With a person in such a state of mind, the first impulse
was bitter hatred against the one who had deprived him of a source of
pleasurable excitement; and in that vengeful feeling were absorbed all those
rational reflections which would have convinced him that his own insolent
intrusion — his own unpardonable conduct — had provoked
the treatment he had received. He never paused to ask himself by what right he
had entered the palace and played the ignoble part of a listener to private
conversation and a spy upon the hallowed sanctity of domestic life: — the
dominant idea in his mind was his ignominious expulsion.
"Fate has now filled my cup of bitterness to the
brim," he would say to himself; "and all that remains for me to do is
to avenge myself on him whom my destiny has made the instrument of this crowning
By degrees the mind of that young man found its gloomy
broodings upon vengeance associating themselves with other sentiments. He
gradually blended this idea of revenge with the ardent desire of breaking those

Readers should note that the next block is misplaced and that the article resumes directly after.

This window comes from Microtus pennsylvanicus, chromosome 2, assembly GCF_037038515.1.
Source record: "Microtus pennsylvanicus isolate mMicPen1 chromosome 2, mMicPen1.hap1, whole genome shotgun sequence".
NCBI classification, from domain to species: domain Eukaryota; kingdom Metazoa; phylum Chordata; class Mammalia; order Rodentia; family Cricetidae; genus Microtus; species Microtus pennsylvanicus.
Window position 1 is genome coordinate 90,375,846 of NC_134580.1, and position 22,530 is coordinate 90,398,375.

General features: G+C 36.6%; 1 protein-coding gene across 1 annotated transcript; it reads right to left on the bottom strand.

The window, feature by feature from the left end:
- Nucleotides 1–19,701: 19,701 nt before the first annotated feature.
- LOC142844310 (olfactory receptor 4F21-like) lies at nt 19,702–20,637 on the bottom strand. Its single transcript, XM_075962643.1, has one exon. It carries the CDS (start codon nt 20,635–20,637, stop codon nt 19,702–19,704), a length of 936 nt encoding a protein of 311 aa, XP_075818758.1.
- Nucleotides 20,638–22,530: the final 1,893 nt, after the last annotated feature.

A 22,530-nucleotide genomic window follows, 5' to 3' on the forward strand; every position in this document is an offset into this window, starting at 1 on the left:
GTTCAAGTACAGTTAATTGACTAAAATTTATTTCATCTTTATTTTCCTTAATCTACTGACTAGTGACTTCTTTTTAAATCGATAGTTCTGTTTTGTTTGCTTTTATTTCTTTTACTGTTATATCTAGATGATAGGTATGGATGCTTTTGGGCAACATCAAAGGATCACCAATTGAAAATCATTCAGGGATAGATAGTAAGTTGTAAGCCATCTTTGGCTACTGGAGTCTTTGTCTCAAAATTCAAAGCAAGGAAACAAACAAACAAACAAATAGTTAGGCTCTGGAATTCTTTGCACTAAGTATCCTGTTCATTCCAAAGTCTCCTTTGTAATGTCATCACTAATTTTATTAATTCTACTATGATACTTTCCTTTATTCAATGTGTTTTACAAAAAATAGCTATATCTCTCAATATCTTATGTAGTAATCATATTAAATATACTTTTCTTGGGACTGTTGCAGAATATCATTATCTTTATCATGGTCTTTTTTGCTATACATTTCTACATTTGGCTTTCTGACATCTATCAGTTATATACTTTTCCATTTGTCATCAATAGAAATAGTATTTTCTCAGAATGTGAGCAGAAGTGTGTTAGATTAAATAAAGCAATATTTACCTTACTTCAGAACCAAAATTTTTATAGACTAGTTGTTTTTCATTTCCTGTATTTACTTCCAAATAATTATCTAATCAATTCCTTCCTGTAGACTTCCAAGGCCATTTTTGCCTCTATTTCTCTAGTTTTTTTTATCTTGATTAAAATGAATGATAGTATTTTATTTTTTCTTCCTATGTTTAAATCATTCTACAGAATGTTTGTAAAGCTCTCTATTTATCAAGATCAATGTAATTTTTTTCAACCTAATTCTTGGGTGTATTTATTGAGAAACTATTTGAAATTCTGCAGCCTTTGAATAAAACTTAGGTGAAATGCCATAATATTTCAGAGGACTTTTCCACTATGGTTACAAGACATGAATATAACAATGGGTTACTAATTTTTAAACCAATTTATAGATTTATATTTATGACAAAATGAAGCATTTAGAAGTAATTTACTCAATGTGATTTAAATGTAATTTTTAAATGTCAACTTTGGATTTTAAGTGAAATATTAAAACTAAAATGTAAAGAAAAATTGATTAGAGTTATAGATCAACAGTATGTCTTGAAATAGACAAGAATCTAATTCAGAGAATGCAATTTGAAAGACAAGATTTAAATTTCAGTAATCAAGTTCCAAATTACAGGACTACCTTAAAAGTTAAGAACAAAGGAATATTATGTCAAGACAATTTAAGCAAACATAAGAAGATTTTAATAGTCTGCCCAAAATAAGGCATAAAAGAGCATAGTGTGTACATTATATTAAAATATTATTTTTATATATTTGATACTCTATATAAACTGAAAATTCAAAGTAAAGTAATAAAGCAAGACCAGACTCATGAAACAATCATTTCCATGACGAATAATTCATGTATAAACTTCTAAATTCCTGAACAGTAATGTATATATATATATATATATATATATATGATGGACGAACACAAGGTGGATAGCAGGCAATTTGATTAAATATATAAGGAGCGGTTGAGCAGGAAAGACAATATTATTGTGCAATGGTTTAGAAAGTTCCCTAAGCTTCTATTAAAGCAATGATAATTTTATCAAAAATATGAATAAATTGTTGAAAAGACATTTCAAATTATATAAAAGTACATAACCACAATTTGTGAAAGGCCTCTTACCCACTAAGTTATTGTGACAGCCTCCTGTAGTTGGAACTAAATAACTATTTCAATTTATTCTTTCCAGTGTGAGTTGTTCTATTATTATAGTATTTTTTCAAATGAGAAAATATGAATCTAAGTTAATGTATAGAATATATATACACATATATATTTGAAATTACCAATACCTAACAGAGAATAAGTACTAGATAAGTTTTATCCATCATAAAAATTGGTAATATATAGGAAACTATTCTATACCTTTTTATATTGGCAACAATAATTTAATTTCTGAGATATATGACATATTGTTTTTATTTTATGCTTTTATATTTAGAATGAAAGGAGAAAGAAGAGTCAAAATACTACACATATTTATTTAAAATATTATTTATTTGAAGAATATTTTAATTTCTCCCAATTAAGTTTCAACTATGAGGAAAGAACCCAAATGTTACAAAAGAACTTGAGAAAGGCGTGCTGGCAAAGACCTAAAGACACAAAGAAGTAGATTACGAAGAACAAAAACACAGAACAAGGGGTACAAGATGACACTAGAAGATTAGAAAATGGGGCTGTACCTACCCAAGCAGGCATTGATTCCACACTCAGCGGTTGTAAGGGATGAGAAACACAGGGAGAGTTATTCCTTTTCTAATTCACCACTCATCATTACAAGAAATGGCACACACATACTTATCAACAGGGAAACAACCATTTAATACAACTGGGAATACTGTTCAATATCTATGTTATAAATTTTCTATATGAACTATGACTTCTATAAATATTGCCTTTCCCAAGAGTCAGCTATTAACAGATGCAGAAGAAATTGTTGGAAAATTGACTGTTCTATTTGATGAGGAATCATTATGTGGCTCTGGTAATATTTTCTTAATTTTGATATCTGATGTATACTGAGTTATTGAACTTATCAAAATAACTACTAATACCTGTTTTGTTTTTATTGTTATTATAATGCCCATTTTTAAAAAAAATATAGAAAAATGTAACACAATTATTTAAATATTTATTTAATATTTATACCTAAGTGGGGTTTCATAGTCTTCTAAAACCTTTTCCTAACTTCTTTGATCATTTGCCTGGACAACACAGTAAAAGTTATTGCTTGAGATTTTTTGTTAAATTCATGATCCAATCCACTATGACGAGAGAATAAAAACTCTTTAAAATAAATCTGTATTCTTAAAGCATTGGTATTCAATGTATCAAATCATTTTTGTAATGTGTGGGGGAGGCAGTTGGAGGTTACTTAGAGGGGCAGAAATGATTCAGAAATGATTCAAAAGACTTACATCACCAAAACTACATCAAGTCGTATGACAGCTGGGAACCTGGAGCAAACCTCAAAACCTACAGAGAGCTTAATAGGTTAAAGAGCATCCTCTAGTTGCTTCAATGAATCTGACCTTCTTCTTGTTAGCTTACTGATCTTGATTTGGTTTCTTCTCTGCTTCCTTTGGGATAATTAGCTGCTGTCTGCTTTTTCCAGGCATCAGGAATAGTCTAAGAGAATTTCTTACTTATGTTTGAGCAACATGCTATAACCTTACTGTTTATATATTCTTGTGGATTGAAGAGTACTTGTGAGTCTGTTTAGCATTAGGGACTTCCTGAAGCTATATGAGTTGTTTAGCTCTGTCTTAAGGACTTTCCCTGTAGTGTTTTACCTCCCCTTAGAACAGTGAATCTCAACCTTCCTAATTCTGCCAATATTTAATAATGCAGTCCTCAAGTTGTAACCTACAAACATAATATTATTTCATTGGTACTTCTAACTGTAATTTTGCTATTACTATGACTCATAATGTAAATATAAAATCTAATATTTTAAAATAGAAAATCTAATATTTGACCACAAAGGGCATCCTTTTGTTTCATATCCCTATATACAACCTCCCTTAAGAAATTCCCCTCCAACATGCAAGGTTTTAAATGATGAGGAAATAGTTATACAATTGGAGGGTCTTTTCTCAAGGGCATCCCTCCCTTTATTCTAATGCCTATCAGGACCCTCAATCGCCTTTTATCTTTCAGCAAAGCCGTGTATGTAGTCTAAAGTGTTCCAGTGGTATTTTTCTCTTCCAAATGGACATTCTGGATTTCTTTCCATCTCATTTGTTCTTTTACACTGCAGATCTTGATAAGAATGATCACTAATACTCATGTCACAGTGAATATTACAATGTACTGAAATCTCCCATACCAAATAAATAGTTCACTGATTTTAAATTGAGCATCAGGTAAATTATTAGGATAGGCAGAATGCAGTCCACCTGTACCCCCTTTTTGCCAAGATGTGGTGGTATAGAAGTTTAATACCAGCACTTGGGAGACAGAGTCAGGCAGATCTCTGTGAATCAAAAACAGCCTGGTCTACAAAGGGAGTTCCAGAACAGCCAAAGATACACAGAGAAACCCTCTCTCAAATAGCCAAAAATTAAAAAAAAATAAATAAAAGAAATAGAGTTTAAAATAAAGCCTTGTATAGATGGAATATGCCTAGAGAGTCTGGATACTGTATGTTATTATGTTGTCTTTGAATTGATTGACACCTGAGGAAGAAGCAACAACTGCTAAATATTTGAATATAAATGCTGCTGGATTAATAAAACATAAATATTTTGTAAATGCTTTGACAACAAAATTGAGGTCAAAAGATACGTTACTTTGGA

trammels which kept his name imprisoned in the silent cavern of obscurity. The
two sentiments at length united in his imagination and his pulse beat
quickly — and his eyes flashed fire, when he surveyed the
possibility of gratifying his thirst for vengeance and suddenly rendering his
name notorious at the same moment, and by one desperate — fearful
The reader cannot now be at a loss to comprehend how
this wretchedly mistaken young man was brought to study the history of those
regicides who have gained an infamous renown in the annals of nations.
And as he dwelt with an insane enthusiasm upon those
narratives, the feeling of admiration — nay, adoration — which
he had once experienced towards the Queen, was merged in the terrible longing
for a diabolical notoriety that now became his predominating — his
"Yes!" he exclaimed, as he pushed the book
away from him, that night on which we have introduced the reader to his garret:
"I will be talked about — my name shall be upon every tongue!
Obscurity shall no longer enshroud me: its darkness is painful to my soul. I
will do a deed that shall make the Kingdom ring from one end to the other with
the astounding tidings: — the newspapers shall struggle with all the
eagerness of competition to glean the most trivial facts concerning me; — and
when the day arrives for me to appear before my judges, the great nobles and the